Three things Facebook needs to sort out in 2015

Posted on January 5, 2015


Though it’s still the go-to social media site for most of us, it seems that few of us have a good word to say about Facebook. Since the social media site began to gather pace in the mid to late noughties, it’s changed the way we communicate, with everything from weddings, to business meetings, to general grumbles broadcast to our peers within it.

We have plenty to thank Facebook for, but it also really gets under our skin by being needlessly irritating. Here are my three requests to Mark Zuckerberg and co. for 2015:

1. Get rid of all that stuff on the right hand side

This might just be a personal vexation, but I’d be interested to know whether or not anyone actually uses that bar on the right of the screen. To me, it just clutters up the page and gives it an overly ‘busy’ look, bringing me bang up-to-date on dross that doesn’t interest me. I don’t need to know what my apps are every time I log on. I can live without the information that somebody I worked with five years ago has ‘liked’ a post by somebody I’ve never heard of. Who are the people listed in the bottom right of the page? They seem like a completely random assortment of individuals, some of whom I’ve not interacted with in years, neither physically nor virtually.

Somebody will probably point out to me that there’s a way to get rid of that column, but I shouldn’t have to – I didn’t want it in the first place!

2. Arrange the newsfeed in some kind of logical order

I’m not asking for a strictly chronologic newsfeed, but how on earth does Facebook come to its conclusions on which posts you need to see first? Items appear to be thrown together in no order at all.

The randomness of its decision-making is best summed up if you follow a sports club. It’s not uncommon for one of the top posts on my newsfeed to be Chester FC’s half-time score from the day before. A couple of years ago, on a miserable frosty day, the post at the very top of my newsfeed told me that Chester’s game on that day was subject to a pitch inspection but was likely to go ahead. When I scrolled down a little further, buried among numerous posts from friends and bands I follow, was more recent confirmation that the game had been postponed.

Its algorithms seemingly have no concept of relevance or sequence. If it can’t get it right, just put them in the order they were posted. It’s a mess at present.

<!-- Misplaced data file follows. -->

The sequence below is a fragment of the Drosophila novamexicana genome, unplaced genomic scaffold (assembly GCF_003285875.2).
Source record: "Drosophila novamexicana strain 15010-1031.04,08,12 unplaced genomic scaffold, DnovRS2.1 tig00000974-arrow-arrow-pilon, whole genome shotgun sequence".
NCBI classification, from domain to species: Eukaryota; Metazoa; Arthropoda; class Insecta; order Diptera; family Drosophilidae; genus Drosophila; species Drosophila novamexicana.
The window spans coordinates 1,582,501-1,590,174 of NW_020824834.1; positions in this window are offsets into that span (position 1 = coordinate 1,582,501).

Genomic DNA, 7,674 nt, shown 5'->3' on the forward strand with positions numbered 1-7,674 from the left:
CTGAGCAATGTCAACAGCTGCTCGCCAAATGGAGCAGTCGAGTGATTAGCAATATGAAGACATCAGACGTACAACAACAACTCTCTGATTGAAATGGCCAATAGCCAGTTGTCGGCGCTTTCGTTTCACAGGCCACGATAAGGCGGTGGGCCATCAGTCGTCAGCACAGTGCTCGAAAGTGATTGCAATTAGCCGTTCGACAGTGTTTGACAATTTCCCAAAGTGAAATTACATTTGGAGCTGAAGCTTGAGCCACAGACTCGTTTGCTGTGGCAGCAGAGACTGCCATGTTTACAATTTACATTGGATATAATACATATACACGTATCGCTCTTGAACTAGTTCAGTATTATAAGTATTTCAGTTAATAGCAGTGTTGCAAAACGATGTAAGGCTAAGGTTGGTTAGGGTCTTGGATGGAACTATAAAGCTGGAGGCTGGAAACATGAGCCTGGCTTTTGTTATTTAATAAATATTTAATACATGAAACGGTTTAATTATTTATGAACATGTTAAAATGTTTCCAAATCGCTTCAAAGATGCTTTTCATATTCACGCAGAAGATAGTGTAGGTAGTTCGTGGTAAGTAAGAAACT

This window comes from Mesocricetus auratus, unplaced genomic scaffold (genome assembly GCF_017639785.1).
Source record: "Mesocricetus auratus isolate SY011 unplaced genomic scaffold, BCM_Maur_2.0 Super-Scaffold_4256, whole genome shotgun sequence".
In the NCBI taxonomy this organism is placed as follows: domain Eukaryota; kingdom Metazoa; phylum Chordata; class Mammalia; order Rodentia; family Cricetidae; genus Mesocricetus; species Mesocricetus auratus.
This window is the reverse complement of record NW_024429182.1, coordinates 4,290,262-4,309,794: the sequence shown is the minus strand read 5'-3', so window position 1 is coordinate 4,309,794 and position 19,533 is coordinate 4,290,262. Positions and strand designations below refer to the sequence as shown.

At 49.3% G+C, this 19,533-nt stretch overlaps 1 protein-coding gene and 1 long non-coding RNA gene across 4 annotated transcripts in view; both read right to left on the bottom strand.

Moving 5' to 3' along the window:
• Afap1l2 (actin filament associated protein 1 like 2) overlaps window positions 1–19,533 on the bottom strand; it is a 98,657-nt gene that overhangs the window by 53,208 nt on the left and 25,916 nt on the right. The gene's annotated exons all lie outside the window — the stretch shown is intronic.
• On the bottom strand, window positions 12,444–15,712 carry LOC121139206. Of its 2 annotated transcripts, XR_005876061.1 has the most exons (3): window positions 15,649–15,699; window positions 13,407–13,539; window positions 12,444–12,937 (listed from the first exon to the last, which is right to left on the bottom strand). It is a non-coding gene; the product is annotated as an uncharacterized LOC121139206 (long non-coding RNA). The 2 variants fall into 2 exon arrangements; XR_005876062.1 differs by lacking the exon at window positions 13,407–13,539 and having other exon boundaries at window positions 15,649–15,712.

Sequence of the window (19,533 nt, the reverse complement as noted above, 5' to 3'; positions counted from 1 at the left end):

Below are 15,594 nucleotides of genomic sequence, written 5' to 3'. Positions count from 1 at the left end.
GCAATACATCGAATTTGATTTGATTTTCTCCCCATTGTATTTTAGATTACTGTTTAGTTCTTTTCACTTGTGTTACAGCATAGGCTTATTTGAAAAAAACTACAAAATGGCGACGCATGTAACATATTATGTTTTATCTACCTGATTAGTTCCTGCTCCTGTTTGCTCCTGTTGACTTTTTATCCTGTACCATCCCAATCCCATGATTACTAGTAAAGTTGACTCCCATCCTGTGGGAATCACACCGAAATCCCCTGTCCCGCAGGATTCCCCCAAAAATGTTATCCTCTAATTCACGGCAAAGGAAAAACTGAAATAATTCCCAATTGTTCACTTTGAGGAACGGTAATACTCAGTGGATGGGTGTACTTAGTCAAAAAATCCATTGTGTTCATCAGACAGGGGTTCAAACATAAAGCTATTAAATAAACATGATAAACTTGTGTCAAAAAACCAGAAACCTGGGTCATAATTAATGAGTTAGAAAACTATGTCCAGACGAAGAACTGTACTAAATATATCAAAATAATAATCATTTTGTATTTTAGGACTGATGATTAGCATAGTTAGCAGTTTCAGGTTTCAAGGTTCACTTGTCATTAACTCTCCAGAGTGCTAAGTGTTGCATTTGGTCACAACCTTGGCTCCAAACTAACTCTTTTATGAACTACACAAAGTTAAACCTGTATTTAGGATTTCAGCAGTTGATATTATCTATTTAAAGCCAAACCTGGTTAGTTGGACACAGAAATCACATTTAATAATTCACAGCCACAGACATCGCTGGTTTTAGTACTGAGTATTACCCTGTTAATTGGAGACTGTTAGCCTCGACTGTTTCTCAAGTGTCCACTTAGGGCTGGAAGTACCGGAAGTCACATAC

3. Bother us less

This, more than anything, is where Facebook really grates. “Hey John, tell us which school you went to!”, “Why not make me your homepage, John?”, “Why not share your inside leg measurement?” and so on.

Facebook is like a parrot sometimes and it doesn’t know when to simply shut up. Just recently, it put its foot in it with its ‘Year in Review’ feature. For some people, 2014 may have been a joyous medley of parties and general good times, but others were greeted by pictures of their father’s ashes or their now deceased pets and were chirpily told “here’s what your year looked like”.

This is a good example of Facebook’s algorithms not being sophisticated enough to justify its invasiveness. Some people worry that Facebook knows too much about us. When it suggests to me that I should ‘like’ Manchester United FC, Jeremy Clarkson and Miley Cyrus, I can’t say I’m too worried about that.

I am 30 years old and I see no value in telling Facebook which school I went to, but it seems desperate to know. I’m still in touch with everyone I want to know from school, and there are certain characters I prefer to avoid. I haven’t been there in 12 years. I’ve specifically told Facebook I’m not telling it the school I went to, but it won’t listen.

Just chill out, Facebook! If I want to tell you something, I will do. I’ll let you know the bands I like and the football team I support because you can help me with this information, but I don’t want to use you as a personal fact file about myself.

On that note, let’s hope for a socially sound 2015, whether you use sites like Facebook for business or leisure.

Content Team Leader at Engage Web
John works for Engage Web as a Content Team Leader and regularly contributes to the website and programmes of his beloved Chester F.C.
John Murray
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